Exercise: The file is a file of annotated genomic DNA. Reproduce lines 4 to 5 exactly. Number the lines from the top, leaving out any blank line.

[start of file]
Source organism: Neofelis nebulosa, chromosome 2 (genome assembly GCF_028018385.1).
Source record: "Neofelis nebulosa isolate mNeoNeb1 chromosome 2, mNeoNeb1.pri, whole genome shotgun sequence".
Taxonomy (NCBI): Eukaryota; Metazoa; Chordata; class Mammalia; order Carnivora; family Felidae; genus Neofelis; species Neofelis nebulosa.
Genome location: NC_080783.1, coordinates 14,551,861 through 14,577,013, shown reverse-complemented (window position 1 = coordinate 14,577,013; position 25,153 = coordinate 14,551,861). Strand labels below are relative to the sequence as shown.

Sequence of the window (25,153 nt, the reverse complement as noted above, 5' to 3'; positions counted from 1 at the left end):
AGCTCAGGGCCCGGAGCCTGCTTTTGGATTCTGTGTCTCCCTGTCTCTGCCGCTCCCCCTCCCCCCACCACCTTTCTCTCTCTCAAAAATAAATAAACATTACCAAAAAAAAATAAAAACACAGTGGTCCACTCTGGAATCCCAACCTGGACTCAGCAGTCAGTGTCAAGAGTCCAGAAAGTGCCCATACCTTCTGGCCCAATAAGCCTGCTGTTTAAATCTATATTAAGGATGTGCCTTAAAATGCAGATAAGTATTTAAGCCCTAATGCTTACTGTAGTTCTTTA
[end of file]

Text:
Genome location: NC_080783.1, coordinates 14,551,861 through 14,577,013, shown reverse-complemented (window position 1 = coordinate 14,577,013; position 25,153 = coordinate 14,551,861). Strand labels below are relative to the sequence as shown.

Sequence of the window (25,153 nt, the reverse complement as noted above, 5' to 3'; positions counted from 1 at the left end):